Meet the New MAFP President

On July 1, 2019, Renée Crichlow, MD, became the newest president of the Minnesota Academy of Family Physicians.

Crichlow is an assistant professor at the University of Minnesota in the Department of Family Medicine and Community Health. She is faculty at the University of Minnesota North Memorial Family Medicine Residency and the director of advocacy and policy for the University of Minnesota Department of Family Medicine and Community Health.

She’s board-certified in family medicine and completed fellowships in faculty development and research and public health policy. Crichlow also co-founded The Ladder, a mentorship program in North Minneapolis for youth interested in careers in health care.

We asked her to share about her passion for family medicine and hopes for the Academy over the next year.

Why did you choose family medicine?

When I thought of all the doctors that I had growing up, the ones that treated my whole family were the ones that I remembered the most and the best. When I was young, I thought that was what doctors were supposed to do—take care of people their whole life. When I got to medical school, I had amazing family medicine mentors. That sealed the deal! I knew, then, that family medicine was for me.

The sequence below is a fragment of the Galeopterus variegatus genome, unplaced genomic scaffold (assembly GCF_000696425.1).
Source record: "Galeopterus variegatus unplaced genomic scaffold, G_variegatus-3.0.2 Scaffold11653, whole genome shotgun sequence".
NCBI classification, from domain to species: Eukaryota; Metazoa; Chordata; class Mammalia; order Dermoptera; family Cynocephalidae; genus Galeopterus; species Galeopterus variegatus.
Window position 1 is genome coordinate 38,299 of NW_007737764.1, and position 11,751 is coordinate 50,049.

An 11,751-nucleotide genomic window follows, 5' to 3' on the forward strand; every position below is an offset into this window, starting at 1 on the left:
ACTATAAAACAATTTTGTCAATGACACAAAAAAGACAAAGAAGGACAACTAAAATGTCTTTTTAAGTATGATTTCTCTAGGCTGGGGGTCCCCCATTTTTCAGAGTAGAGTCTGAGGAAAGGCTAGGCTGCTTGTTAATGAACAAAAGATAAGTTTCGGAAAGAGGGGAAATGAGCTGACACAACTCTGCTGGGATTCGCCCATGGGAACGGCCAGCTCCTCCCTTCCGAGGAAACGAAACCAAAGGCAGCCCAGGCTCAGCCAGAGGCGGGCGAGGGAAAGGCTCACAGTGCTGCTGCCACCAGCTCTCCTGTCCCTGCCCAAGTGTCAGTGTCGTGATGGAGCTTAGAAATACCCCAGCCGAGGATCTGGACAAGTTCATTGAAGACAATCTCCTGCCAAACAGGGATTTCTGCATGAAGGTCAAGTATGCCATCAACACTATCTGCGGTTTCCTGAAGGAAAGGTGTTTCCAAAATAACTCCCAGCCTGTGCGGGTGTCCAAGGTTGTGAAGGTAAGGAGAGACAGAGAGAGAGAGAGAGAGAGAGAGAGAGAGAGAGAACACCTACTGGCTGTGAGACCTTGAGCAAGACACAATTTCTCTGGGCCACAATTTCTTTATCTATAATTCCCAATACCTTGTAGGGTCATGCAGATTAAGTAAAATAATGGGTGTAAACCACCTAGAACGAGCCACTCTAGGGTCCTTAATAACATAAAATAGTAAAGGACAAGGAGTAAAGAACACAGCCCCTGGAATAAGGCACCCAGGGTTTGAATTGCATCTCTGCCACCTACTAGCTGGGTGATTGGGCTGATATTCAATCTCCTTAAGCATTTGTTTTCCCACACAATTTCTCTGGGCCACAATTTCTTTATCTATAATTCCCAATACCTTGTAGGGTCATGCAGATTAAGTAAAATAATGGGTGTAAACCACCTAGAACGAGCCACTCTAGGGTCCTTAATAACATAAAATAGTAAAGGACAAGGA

What’S the biggest challenge facing family medicine?

The biggest challenge for family medicine, today, is a dysfunctional health care system that comprises American health care. When health care is treated as a marketplace and patients are considered customers, the value of primary care is undermined. Primary care needs to be the foundation of the American health care system. Only then will we all benefit from better outcomes and more cost-effective care.

What are your hopes for your Time as MAFP President?

In this next year, my hope is to galvanize the resources and abilities of our membership and our organization to directly address payment reform at a legislative level. Dollars spent in primary care improve health care outcomes and reduce health care costs in our state. It should be done; it can be done; and, we are going to work together to get it done!

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